The band’s songs tell stories, in foot stomping fashion, of life during the late 1800’s and early 1900’s as the Civil War ended and Americans headed west. A little different than the tale of the band’s trip to the Mall of America earlier in the day. They met Santa and held in their hand a pair of $900 shoes and then $2,100 sneakers. Who knew? Sounds like they liked the Sponge Bob rollercoaster the best though. Wolf now picked up a banjo for a song, with Vinocur taking his guitar. The two would continue to swap instruments throughout the show, but not with Padden. The bassist was entertaining to watch play the upright, sometimes providing the rhythm and sometimes sweetening the sound with his bow. In one of the coolest parts of the show, Padden sang, as they covered The Replacements’ “I Can’t Hardly Wait.” Vinocur explained, “We’re at the 7th St. Entry. We had to.” They played a new one from their latest album, Conductor, “Takin’ Your Word For It,” and it proved to be my favorite. Freezing silently, they held their pose for loud cheering before resuming in a spirited jam to finish it out. Vinocur said, “We have just a few more before the incredible Larkin Poe. We are so grateful they brought us along on their tour. It’s kind of nice to play sold out shows every night!” After their final songs the crowd cheered loudly for an encore, but after already playing an impressive 45 minute set, the openers were done. The bar was set pretty high for the headliners and not many budged from their spots to risk losing ground for the main act.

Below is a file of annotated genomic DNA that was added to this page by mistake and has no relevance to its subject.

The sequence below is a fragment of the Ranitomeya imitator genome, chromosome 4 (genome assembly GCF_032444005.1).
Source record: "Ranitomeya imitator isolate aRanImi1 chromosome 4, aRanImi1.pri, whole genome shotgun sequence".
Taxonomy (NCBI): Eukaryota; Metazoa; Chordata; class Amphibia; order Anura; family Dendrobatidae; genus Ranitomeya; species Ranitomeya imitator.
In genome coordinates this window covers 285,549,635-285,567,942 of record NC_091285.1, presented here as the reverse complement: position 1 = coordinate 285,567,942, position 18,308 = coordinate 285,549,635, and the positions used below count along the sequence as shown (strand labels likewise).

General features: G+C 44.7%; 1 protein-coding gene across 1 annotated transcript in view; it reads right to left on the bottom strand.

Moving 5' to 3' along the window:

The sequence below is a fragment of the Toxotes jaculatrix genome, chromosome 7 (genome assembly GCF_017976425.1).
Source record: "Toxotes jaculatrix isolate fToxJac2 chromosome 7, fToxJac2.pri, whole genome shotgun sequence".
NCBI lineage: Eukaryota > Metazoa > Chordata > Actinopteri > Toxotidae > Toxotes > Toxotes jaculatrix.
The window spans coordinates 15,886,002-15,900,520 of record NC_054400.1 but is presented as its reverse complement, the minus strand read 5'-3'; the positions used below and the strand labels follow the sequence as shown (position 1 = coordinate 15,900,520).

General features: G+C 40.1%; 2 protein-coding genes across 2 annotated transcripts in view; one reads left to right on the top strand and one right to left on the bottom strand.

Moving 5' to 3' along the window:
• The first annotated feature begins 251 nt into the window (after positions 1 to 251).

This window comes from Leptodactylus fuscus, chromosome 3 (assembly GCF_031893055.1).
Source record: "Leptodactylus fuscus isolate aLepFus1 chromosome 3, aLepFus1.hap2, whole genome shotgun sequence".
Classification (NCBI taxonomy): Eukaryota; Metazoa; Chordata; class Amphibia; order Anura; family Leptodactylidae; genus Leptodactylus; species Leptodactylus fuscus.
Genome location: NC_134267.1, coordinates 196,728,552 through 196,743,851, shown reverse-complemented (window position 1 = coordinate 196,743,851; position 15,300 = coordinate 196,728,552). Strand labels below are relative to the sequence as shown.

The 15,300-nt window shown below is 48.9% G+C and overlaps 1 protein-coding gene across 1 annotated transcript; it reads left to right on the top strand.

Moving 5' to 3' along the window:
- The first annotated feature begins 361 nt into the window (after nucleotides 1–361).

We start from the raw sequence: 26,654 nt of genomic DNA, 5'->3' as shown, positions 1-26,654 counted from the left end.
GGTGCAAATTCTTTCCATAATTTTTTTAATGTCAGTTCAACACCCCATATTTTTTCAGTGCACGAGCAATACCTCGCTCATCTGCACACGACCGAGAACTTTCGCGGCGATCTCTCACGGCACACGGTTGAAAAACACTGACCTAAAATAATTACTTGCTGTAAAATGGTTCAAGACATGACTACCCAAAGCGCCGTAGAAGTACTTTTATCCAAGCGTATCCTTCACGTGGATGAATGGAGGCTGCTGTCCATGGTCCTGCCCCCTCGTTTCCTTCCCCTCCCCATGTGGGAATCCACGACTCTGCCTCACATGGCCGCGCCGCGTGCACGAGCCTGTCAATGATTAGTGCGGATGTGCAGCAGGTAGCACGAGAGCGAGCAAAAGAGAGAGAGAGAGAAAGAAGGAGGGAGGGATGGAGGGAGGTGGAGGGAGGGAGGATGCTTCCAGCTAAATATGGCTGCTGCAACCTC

When Larkin Poe took the stage, all I can say is that I instantly fell in love. There was Rebecca, 27, with her mid-length brunette locks parted at the middle and curling upward. Dressed in a black leather vest over a gold-striped blouse and jeans, following along her tattooed forearms was the diamond ring adorning her chord holding hand. She announced her engagement to Tyler Bryant last week (sorry guys!). Bryant’s guitar playing was featured on “Mississippi” on Larkin Poe’s latest album, Venom & Faith. Megan, 29, stood just as cutely center stage with her blonde hair in a ponytail with a few wisps falling on the side of her straight bangs. Around her neck was something you don’t see around these parts very often, a lap steel guitar, rigged up so she can play while standing. The pair captivated fans both visually and musically as Rebecca tossed her hair to their opening song “Summerset Sunset” with Megan chiming in with some slide riffs before a stirring guitar solo.